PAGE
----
Lower urinary tract disorders


Renal pelvis, ureter, ureter, urethra, urinary tract, urinary entrance, kidney, bladder, cystitis, pelvic inflammation, kidney stones

Medical: Ureter, vesica urinaria

English: bladder, ureter

Lower urinary tract disorders

Kidney inflammation / pyelonephritis

However, it is possible that pathogens can rise from the urinary bladder into the renal pelvis and cause inflammation (pyelonephritis = inflammation of the renal pelvis). This can lead to strong contractions of the smooth muscles mentioned above (renal colic).
Further information is available under our topic:
Pelvic inflammation

Kidney stones

In the entire area of ​​the urinary tract, stone formations are possible, which can hinder the outflow of urine (so-called calyx and renal pelvic stones, in the case of lower lying prevesical ureter stones).
Further information is available under our topic:
Kidney stones

Inflammation of the bladder (cystitis)

Inflammation of the bladder itself is relatively common in women due to the much shorter urethra. They are often uncomplicated, but if they occur too often, they can become chronic and also rise through the ureters. It is often caused by germs in the normal intestinal flora, which are transmitted by smear infection.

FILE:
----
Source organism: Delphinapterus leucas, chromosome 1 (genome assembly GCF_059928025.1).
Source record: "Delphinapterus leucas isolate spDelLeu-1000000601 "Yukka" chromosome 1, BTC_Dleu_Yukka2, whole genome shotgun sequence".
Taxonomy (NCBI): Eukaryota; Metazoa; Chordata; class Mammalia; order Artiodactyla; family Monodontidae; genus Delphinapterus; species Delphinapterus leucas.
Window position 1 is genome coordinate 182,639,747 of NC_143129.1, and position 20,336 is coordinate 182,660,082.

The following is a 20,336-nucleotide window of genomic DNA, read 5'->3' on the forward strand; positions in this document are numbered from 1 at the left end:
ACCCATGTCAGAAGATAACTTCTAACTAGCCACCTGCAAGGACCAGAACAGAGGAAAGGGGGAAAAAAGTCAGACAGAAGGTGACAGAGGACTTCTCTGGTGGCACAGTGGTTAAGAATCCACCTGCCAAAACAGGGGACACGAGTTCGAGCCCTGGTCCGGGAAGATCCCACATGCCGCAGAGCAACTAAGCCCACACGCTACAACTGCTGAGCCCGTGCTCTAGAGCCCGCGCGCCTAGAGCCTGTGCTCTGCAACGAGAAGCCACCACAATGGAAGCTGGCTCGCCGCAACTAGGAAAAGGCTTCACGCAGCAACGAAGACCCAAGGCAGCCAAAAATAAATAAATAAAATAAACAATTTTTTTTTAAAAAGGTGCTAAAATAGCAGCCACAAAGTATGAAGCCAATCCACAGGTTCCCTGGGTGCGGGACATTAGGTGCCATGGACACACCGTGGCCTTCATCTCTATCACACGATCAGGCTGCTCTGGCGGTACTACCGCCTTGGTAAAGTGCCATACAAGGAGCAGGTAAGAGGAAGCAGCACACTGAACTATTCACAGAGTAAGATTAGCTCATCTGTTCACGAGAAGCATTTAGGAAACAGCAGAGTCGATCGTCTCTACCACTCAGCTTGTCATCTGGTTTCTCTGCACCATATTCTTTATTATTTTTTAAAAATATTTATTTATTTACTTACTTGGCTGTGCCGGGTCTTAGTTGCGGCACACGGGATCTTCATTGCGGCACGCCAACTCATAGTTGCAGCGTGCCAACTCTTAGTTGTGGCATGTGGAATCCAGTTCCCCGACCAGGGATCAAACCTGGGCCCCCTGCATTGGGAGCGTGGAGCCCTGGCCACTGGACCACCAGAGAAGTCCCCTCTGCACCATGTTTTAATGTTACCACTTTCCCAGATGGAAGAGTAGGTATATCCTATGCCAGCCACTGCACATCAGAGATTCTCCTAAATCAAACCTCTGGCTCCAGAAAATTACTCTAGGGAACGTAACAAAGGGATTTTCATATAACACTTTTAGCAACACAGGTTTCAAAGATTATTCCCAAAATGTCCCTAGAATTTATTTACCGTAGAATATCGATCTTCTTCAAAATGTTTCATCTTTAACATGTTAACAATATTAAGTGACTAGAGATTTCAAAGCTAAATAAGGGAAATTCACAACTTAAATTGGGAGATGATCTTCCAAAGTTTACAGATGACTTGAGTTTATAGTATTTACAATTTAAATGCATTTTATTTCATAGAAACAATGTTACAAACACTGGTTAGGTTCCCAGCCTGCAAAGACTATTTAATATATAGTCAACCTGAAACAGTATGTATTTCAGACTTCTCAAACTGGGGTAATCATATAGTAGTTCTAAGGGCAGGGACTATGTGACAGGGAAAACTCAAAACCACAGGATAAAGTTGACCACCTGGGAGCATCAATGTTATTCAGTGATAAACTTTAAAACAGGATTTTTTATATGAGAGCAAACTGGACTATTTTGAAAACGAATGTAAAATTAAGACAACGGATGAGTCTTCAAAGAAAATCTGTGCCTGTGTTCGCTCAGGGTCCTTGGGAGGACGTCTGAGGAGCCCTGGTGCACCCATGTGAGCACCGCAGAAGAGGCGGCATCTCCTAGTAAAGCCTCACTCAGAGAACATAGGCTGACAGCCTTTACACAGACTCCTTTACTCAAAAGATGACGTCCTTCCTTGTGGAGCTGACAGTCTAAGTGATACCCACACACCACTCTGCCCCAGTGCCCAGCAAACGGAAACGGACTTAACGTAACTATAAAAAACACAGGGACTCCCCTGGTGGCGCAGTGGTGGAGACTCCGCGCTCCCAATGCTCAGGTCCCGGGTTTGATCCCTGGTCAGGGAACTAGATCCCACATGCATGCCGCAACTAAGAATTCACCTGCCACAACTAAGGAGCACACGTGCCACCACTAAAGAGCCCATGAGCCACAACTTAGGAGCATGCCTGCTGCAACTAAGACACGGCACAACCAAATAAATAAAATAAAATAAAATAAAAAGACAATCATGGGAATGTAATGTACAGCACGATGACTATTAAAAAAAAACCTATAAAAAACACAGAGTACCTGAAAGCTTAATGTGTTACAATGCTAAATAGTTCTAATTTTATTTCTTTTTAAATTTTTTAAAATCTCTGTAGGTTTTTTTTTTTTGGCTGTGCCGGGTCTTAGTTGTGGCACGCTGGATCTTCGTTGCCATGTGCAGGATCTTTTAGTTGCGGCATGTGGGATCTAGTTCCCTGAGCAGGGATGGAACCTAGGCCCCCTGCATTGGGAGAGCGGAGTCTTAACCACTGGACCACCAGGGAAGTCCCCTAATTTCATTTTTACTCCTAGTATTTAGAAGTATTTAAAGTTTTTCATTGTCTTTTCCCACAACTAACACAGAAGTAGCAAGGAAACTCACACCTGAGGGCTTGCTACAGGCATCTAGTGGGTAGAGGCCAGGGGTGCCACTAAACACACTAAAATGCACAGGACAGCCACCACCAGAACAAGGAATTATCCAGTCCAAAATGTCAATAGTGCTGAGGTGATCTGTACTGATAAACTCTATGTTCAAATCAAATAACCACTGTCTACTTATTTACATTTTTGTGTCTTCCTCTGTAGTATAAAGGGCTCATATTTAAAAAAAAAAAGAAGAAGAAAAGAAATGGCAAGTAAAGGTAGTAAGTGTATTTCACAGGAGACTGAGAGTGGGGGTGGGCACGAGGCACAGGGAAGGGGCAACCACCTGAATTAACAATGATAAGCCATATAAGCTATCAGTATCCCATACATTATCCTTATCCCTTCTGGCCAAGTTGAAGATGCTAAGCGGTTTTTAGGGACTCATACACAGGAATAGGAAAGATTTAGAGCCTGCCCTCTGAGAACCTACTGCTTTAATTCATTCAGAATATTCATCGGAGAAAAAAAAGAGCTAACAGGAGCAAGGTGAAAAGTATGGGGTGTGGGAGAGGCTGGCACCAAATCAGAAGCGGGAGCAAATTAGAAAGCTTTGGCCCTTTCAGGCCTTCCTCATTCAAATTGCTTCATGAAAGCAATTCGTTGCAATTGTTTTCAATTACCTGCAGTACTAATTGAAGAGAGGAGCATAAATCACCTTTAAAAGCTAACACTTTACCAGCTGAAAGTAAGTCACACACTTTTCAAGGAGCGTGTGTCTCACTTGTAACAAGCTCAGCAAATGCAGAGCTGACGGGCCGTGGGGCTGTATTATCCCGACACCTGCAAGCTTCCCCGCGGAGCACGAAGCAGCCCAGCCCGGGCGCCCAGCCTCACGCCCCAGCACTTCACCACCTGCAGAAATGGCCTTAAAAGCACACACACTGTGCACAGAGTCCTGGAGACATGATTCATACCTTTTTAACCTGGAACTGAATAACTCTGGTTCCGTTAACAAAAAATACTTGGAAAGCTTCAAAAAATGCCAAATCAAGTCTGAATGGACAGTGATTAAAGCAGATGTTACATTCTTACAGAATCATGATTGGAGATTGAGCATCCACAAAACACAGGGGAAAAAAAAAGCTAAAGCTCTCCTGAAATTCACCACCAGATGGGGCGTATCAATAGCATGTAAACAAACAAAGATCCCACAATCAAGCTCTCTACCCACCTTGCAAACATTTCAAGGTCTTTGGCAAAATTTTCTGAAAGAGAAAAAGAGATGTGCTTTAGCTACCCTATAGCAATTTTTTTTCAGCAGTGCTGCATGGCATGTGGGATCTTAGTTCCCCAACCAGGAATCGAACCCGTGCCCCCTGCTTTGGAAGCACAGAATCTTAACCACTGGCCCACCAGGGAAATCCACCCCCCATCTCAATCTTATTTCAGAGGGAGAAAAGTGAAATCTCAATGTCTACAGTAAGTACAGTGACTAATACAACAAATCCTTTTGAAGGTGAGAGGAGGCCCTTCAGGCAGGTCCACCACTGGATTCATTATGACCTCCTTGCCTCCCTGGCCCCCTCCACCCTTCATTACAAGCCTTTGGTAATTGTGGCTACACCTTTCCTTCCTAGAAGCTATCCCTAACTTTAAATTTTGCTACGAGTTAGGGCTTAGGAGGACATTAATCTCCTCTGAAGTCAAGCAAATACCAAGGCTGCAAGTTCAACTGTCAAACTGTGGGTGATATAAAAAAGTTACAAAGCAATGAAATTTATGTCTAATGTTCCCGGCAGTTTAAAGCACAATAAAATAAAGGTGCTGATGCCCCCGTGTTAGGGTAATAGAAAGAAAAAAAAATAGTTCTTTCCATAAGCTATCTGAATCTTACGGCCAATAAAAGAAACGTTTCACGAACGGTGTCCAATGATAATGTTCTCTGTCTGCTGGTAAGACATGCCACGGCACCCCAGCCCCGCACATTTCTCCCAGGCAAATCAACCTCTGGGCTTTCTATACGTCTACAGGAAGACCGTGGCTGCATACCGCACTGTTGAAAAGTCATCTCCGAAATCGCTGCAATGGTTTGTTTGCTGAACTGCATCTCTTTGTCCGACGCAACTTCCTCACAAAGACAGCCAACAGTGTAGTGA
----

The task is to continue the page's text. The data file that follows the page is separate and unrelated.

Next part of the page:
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Bladder cancer

The mucous membrane of the ureter and urinary bladder can be affected by cancer (so-called urothelial carcinoma). Risk factors are chemical irritants that are also found in hair dyes. Of course, benign tumors are also possible, which, if discovered early, can often be removed without far-reaching consequences.


Continence (the ability to hold urine) can be compromised by damage to various parts of the controlling apparatus. In the case of deep spinal cord injuries, the control of micturition ("urinating") can no longer be taken over by the brain.
An "overflow bubble" (neurogenic bubble) forms. If the bladder's own plexus is damaged, e.g. In the case of diabetes (diabetic neuropathy), continent emptying of the bladder is often no longer possible.

In old age, especially in women, there is an occasional or complete loss of sphincter function. So it is a muscular problem. Here a distinction can be made between urge incontinence (“urge incontinence”) and stress incontinence, some of which can be treated with drugs or surgically.